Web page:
Study reveals South Atlantic magnetic anomaly is a recurring feature

Study reveals South Atlantic magnetic anomaly is a recurring feature

In a new study, scientists from the University of Liverpool in England traced back the strange behavior of the magnetic field in the South Atlantic region and found that similar anomalies existed as far back as 8 to 11 million years ago.

The South Atlantic Anomaly is an area characterized by a major reduction in the strength of the Earth's magnetic field, compared with areas of the same geographic latitudes.

In this area, there is less protection from harmful radiation from space. The most significant indications of this are technical malfunctions aboard spacecraft and satellites.

Liverpool paleomagnetic researchers examined the record of the planet's magnetic field, which is preserved in igneous rocks from the Saint Helena Island, located in the middle of the South Atlantic Anomaly.

Geomagnetic records from the rocks covering 34 various volcanic explosions that occurred between eight to 11 million years ago showed that at these occurrences, the direction of the magnetic field for Saint Helena usually pointed far from the North Pole, just as it does now.

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A map of the Earth showing today's deviation from the expected magnetic field direction. Image credit: Dr. Yael Engbers, Universit of Liverpool

The South Atlantic Anomaly is a topic of debate among scientists. Aside from the fact that it causes damage to space technology, it also raises the concern about where it originates and whether it represents the beginning of the total weakening of the field, and a possible pole reversal.

"Our study provides the first long term analysis of the magnetic field in this region dating back millions of years," said lead author Yael Engbers, a Liverpool Ph.D. student.

"It reveals that the anomaly in the magnetic field in the South Atlantic is not a one-off, similar anomalies existed 8to 11 million years ago."

"This is the first time that the irregular behavior of the geomagnetic field in the South Atlantic region has been shown on such a long timescale. It suggests that the South Atlantic Anomaly is a recurring feature and probably not a sign of an impending reversal," he added.

"It also supports earlier studies that hint towards a link between the South Atlantic Anomaly and anomalous seismic features in the lowermost mantle and the outer core. This brings us closer to linking behavior of the geomagnetic field directly to features of the Earth's interior."

Reference

"Elevated paleomagnetic dispersion at Saint Helena suggests long-lived anomalous behavior in the South Atlantic" - Engbers, Y. A. et al. - Proceedings of the National Academy of Sciences of the United States of America - https://doi.org/10.1073/pnas.2001217117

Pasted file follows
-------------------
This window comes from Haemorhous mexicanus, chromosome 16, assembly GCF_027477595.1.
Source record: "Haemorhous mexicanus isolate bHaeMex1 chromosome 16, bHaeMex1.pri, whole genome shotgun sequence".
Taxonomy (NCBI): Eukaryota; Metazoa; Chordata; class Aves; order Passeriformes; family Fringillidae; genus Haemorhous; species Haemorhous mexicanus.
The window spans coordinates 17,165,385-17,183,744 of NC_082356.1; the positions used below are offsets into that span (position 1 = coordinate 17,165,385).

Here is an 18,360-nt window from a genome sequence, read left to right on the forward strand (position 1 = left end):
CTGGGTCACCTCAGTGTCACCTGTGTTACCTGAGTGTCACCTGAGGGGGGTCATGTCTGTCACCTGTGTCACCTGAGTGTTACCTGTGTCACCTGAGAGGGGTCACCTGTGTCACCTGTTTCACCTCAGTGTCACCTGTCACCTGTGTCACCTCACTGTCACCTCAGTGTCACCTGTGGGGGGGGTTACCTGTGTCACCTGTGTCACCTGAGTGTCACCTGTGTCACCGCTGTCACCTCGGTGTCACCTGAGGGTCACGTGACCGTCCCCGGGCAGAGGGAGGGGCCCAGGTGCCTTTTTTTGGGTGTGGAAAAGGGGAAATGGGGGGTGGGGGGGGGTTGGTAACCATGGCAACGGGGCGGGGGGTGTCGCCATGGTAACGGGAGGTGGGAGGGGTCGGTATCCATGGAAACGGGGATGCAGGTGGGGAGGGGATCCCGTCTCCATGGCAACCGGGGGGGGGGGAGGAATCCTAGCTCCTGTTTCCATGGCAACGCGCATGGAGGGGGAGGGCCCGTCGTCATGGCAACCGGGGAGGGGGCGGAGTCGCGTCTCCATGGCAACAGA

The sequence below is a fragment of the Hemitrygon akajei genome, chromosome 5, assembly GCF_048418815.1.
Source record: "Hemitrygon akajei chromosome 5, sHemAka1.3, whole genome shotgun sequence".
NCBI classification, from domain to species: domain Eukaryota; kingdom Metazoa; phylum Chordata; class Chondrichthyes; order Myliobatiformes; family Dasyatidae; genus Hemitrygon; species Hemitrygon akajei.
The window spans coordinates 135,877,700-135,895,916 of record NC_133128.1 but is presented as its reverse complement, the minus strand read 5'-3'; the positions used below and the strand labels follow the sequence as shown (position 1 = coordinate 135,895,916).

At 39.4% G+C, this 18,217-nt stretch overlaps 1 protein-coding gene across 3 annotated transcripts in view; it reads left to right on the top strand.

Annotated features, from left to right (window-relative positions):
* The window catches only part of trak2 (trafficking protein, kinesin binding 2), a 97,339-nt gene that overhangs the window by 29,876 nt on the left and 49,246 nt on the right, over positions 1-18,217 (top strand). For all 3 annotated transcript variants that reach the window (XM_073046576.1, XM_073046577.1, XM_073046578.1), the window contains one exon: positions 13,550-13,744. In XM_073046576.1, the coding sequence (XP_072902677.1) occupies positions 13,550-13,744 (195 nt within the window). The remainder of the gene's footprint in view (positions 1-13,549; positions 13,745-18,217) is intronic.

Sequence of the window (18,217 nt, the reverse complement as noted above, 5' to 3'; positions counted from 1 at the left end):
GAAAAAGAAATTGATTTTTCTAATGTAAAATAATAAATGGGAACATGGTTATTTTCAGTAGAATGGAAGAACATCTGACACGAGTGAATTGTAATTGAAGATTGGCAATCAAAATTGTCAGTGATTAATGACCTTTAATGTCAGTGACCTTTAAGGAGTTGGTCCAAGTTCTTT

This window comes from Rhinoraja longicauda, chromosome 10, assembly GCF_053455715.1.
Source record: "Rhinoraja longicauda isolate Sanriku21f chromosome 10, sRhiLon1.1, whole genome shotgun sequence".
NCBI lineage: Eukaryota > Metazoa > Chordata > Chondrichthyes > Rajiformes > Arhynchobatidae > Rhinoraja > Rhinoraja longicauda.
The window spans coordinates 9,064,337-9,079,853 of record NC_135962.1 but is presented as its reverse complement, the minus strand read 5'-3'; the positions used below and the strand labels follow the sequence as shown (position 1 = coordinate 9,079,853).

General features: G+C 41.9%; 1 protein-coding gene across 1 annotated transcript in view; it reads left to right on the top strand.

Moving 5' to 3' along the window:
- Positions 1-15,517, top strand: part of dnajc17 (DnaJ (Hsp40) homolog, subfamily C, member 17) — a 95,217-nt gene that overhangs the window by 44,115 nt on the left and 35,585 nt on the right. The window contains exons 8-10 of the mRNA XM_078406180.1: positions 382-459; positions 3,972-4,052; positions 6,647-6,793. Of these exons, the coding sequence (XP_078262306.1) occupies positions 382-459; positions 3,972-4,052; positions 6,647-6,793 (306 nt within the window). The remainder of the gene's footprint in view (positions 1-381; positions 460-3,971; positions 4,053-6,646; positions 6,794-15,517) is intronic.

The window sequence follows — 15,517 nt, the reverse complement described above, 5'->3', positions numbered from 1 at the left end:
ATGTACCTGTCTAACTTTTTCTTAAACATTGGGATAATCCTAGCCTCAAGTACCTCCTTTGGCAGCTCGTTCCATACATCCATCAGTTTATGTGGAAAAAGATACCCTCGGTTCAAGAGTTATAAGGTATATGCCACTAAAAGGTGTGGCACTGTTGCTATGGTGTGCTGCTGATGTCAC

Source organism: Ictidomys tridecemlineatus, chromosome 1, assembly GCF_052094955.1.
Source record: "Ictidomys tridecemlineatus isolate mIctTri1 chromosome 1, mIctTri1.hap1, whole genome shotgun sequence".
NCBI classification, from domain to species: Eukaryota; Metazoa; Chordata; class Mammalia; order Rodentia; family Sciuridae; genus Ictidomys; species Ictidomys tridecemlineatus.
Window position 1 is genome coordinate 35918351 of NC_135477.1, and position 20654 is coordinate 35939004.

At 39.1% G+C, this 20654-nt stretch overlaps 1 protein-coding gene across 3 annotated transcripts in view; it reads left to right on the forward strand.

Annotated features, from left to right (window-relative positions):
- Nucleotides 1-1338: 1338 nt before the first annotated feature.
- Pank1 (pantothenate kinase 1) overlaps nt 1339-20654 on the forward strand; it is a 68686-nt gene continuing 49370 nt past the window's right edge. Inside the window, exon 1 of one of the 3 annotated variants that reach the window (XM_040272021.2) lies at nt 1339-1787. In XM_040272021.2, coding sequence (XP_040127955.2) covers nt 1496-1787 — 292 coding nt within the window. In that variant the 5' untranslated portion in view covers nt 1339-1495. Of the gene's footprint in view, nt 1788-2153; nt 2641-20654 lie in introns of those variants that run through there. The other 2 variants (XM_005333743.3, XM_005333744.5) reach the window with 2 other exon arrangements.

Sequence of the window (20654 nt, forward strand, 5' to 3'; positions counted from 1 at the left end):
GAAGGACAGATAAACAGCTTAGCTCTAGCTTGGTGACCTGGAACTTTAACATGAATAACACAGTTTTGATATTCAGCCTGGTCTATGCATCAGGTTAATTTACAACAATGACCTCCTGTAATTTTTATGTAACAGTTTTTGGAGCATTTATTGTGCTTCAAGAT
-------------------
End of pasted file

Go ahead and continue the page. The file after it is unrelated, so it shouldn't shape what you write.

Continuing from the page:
Abstract

Earth’s magnetic field is presently characterized by a large and growing anomaly in the South Atlantic Ocean. The question of whether this region of Earth’s surface is preferentially subject to enhanced geomagnetic variability on geological timescales has major implications for core dynamics, core−mantle interaction, and the possibility of an imminent magnetic polarity reversal. Here we present paleomagnetic data from Saint Helena, a volcanic island ideally suited for testing the hypothesis that geomagnetic field behavior is anomalous in the South Atlantic on timescales of millions of years. Our results, supported by positive baked contact and reversal tests, produce a mean direction approximating that expected from a geocentric axial dipole for the interval 8 to 11 million years ago, but with very large associated directional dispersion. These findings indicate that, on geological timescales, geomagnetic secular variation is persistently enhanced in the vicinity of Saint Helena. This, in turn, supports the South Atlantic as a locus of unusual geomagnetic behavior arising from core−mantle interaction, while also appearing to reduce the likelihood that the present-day regional anomaly is a precursor to a global polarity reversal.

Featured image credit: Dr. Yael Engbers, University of Liverpool

Comments

André Hermans 8 days ago

On Earth in the European Miocene, between ~ 8 million and 11 million years ago within the tortonian marine stage, there were 6 polarity switches C4-C4r-C4A-C4Ar-C5-C5r https://www.sciencedirect.com/topics/earth-and-planetary-sciences/tortonian

André Hermans 8 days ago

366/5000 A magnetic REVERSAL always starts with a magnetic excursion. The current excursion started during the birth year of Svante Arrhenius with the Carrington event SOL-09-01. The influence of the sun on the geodynamo of the earth is modulated, among other things, by the third parameter (relative to the seabed) of the geographical positions of the magnetic poles.

Jamal Shrair 8 days ago

YOU ARE WRONG, IT IS A SIGN OF AN IMPENDING REVERSAL.............................I have been arguing for years that the energy builds up at the Earth's interior is the reason for the rapid pole shift and most of the climate changes and also, reason for the massive increase in the eruption of underwater volcanoes. https://www.nature.com/articles/d41586-019-00007-1 However, the leading author of the paper is wrong in saying that the South Atlantic Anomaly is not a sign of an impending reversal. IT IS A SIGN OF AN IMPENDING REVERSAL. Our star is the best example to understand the cause of the South Atlantic Anomaly. A similar phenomenon is taking place during the final stage in the reversal of the Sun's magnetic field. Keep in mind, however, that the time scale is different. The Sun takes a few weeks to complete the final stage, while the Earth might take several years.

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